Tape turns 60 years old this month. It was first introduced in the form of those wonderful spinning and juddering reel-to-reel devices that epitomized "computing" in so many Hollywood films. Now, tape is enjoying something of a resurgence, supported by major vendors eager to explain how much today's tape products and capabilities have moved forward over the last six decades.
Before I cover the dramatic industry co-operation ushered in this month by the current vendor protagonists, let's take a quick historical stroll, because what was announced by IBM on May 21, 1952, was genuinely important.
Back in 1949, when IBM's team started to develop what was to be the first tape drive, music came on 78s, radio was based on wire recorders, and computer storage was 100% punch-card based. A thoroughly delightful writeup that IBM produced in 2002 at the half-centennial of tape ("Fifty Years of Storage Innovation: Magnetic Tape and Beyond") gives insights into the engineering innovation that went into the first tape drive. It almost didn't happen because of internal disagreements about punch cards. The motor used to generate the vacuum for the vacuum columns that were the special sauce enabling tape to be handled effectively at speed in a start-stop manner literally came from a contemporary GE domestic vacuum cleaner.
[ Read Will Tape Replace The Hard Drive? ]
The path was so circuitous, you might wonder that the tape drive happened at all. But happen it did, and it immediately ushered in dramatic change. IBM's 726, the first marketed tape drive, was 56 times faster than punch cards. One 10.5-inch reel of tape could hold the equivalent data of 35,000 punch cards.
Although the absolute numbers might look quaint today (7,500 characters per second and 100 bits per inch on the tape) the relative improvement was nothing short of amazing. The 726 was announced as a part of the IBM 701 Defense Calculator, which the Wall Street Journal pronounced was "designed to shatter the time barrier confronting technicians working on vital atomic and airplane projects".
Fast forward six decades. Tape drives have become more capacious, faster, and a lot cheaper per megabyte, gigabyte, and now terabyte. Automation was successfully added once the format of the media became the now-familiar square cartridge. More recently, the traditional role of tape as a back-up medium has been augmented by (and in some places transitioned to) a role as an archive medium of choice.
Despite a constant flow of "tape is dead" jibes and assertions from non-tape vendors, the technology has refused to die. This is no doubt due to a couple of tape's basic attributes: it is capable of storing a lot of data for a very long time, largely aside from system intrusions, and--most important of all--doing it extremely cost effectively.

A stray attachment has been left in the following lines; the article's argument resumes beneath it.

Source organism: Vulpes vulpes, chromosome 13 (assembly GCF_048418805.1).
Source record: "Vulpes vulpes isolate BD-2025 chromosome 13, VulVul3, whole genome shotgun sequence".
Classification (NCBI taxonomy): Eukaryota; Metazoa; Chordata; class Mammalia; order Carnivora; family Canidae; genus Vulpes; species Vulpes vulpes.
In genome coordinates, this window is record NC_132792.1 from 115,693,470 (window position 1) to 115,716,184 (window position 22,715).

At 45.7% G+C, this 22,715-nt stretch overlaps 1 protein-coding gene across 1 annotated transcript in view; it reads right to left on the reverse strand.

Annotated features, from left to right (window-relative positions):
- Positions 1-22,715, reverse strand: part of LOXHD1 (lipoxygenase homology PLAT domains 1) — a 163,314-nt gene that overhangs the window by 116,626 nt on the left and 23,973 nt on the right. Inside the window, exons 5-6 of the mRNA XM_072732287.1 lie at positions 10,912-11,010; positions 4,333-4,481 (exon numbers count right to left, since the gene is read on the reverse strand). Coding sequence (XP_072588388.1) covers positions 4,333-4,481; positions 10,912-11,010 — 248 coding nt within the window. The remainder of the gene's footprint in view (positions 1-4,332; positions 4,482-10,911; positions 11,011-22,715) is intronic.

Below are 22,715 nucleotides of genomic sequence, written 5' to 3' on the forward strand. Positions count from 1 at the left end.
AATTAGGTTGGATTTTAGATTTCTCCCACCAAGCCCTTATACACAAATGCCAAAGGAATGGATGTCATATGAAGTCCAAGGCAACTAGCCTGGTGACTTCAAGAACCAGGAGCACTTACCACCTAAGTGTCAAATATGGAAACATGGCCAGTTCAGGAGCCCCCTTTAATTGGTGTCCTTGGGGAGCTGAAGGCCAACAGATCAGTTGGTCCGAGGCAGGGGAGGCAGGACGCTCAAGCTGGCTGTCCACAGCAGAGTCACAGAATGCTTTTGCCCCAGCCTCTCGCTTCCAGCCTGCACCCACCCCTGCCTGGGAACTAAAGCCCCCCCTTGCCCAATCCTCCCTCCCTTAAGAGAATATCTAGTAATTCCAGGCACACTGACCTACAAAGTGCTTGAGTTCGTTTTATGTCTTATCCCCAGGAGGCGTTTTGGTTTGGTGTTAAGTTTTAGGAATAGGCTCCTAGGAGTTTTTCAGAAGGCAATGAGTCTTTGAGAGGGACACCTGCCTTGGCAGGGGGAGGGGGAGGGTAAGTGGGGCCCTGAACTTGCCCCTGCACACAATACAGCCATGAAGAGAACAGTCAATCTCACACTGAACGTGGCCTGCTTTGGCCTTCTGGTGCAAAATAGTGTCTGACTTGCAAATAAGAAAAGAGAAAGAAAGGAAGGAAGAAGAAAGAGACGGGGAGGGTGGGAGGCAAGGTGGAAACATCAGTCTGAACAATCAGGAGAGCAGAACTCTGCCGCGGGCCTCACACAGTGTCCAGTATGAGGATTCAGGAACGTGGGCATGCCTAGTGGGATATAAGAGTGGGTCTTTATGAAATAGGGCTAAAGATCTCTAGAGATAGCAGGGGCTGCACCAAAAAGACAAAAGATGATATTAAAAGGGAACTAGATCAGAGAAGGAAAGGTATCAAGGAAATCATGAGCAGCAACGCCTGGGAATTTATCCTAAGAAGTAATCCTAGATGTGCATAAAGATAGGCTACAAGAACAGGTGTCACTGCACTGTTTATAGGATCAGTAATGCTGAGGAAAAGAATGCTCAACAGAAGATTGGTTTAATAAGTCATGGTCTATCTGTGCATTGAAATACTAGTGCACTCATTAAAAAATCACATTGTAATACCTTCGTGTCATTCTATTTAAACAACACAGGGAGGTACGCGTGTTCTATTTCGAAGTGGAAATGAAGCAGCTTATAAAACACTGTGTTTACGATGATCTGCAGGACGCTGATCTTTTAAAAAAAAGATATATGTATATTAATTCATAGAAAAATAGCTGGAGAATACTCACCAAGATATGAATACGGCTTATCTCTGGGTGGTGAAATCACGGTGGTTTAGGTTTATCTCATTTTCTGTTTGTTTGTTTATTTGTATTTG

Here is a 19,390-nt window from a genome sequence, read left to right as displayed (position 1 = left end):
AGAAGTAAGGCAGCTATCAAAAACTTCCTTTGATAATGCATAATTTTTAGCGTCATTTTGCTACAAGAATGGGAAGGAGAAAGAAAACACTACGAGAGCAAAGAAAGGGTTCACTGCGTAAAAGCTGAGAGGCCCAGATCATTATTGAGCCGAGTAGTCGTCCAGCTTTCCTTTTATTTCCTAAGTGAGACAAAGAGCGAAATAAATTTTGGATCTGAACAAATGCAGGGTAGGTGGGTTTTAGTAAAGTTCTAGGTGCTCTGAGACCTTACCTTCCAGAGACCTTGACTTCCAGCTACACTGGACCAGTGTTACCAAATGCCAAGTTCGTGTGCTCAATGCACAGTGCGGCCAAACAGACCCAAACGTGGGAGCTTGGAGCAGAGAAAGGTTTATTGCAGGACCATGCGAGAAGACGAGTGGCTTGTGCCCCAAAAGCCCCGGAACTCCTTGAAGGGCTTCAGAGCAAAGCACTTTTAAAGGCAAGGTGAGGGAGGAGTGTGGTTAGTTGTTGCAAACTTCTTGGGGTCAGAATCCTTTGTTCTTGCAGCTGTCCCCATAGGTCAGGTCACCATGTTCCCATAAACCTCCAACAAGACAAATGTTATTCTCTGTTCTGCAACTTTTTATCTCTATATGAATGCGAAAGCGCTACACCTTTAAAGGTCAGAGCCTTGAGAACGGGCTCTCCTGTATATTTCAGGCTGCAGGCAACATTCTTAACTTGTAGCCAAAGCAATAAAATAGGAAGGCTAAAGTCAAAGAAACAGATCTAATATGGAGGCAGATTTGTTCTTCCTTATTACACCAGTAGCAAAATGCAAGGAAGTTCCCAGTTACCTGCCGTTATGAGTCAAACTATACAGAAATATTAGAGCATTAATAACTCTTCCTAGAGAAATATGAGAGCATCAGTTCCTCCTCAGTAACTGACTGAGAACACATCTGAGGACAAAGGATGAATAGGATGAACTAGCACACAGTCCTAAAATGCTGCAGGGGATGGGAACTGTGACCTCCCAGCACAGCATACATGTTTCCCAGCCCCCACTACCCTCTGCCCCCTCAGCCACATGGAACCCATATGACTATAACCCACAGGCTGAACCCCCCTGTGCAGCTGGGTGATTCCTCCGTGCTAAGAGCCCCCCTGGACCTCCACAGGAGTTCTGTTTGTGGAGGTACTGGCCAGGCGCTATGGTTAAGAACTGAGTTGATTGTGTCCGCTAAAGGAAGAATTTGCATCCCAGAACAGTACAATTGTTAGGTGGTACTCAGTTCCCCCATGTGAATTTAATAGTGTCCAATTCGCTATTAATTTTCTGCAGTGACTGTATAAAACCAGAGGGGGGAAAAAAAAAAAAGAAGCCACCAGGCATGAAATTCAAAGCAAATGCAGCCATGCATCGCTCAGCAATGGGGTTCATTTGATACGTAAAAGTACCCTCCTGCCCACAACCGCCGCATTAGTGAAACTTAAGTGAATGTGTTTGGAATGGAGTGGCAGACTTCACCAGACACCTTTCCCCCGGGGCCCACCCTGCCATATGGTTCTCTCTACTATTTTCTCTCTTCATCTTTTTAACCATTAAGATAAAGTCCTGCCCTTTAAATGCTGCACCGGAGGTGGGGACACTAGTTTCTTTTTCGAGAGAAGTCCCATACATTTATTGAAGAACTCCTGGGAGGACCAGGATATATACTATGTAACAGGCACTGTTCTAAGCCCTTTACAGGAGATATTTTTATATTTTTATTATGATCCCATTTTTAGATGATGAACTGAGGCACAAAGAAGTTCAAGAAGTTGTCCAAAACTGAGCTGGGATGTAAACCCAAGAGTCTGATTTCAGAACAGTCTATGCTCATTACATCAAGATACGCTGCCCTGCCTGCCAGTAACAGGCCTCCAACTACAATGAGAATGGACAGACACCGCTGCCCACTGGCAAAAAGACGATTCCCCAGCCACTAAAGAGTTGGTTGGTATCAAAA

There's been something of a gradual renaissance of interest in tape, both as data centers have been moving toward more data tiering, and as organizations are being commanded and regulated to store ever-increasing amounts of data indefinitely. "Big data" is not just about analytics. And the renaissance hasn't been harmed by stories such as Google's recovery of 40,000 email accounts from tape a year or so ago. That the doyen of all things cool and instant was itself using tape as the ultimate data security system was music to the ears of the tape ecosystem vendors.
And yet IT's opinion of tape has barely budged in years. IT belittles tape as something you love to hate, that is prehistoric (never mind that disk drives are only four years tape's junior, first being delivered in 1956), and that is old, dusty, unreliable, and operationally tough to use. The facts belie all these denigrations of tape but the industry has--until now in any case--seemed to be happy to be a punching bag.
Not anymore. This month's assertive step forward marks an impressive--if overdue--attempt by the tape industry to mark its territory. A 2012 Tape Market State of the Union Message was signed by BDT, Crossroads Systems, Fujifilm, HP, IBM, Imation, Iron Mountain, Oracle, Overland Storage, Quantum, Spectra Logic, and Tandberg Data. What was this group crowing about?
The three biggest complaints about tape--that data is hard to find, might then be hard to read, and the media is generally unreliable—no longer hold water. The vendors emphasize that tape has become much easier to manage and use via automated health- and data-integrity verification tools. Thanks to file systems such as LTFS, tapes can look and act like enormous USB drives. Most surprising is the revelation that the raw bit error rate of tape is orders of magnitude better than that of most disk drives.
Today's tape offers a lot of potential for real value for many users--it's still the least expensive long-term storage—but it's going to require some users to think again, and re-evaluate their long-held prejudices.
Mark Peters is a Senior Analyst at the Enterprise Strategy Group, a leading independent authority on enterprise storage, analytics, and a range of other business technology interests.
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